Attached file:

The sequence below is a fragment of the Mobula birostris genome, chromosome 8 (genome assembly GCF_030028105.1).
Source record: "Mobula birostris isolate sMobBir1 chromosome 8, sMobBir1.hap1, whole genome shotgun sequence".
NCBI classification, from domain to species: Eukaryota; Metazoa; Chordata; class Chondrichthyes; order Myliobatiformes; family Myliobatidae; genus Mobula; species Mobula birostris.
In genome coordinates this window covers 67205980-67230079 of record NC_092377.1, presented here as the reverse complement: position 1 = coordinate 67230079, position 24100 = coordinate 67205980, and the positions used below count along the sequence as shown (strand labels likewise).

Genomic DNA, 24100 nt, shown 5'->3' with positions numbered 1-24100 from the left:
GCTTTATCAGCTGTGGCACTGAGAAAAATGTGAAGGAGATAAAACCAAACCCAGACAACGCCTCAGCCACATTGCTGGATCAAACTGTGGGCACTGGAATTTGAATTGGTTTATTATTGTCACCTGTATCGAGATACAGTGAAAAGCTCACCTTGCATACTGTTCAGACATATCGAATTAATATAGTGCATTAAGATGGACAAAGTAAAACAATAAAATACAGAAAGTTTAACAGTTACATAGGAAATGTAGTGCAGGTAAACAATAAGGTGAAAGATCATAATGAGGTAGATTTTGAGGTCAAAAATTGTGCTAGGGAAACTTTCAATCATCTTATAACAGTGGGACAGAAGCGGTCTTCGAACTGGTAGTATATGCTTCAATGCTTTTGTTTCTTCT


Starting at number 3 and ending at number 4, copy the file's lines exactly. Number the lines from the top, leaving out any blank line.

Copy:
NCBI classification, from domain to species: Eukaryota; Metazoa; Chordata; class Chondrichthyes; order Myliobatiformes; family Myliobatidae; genus Mobula; species Mobula birostris.
In genome coordinates this window covers 67205980-67230079 of record NC_092377.1, presented here as the reverse complement: position 1 = coordinate 67230079, position 24100 = coordinate 67205980, and the positions used below count along the sequence as shown (strand labels likewise).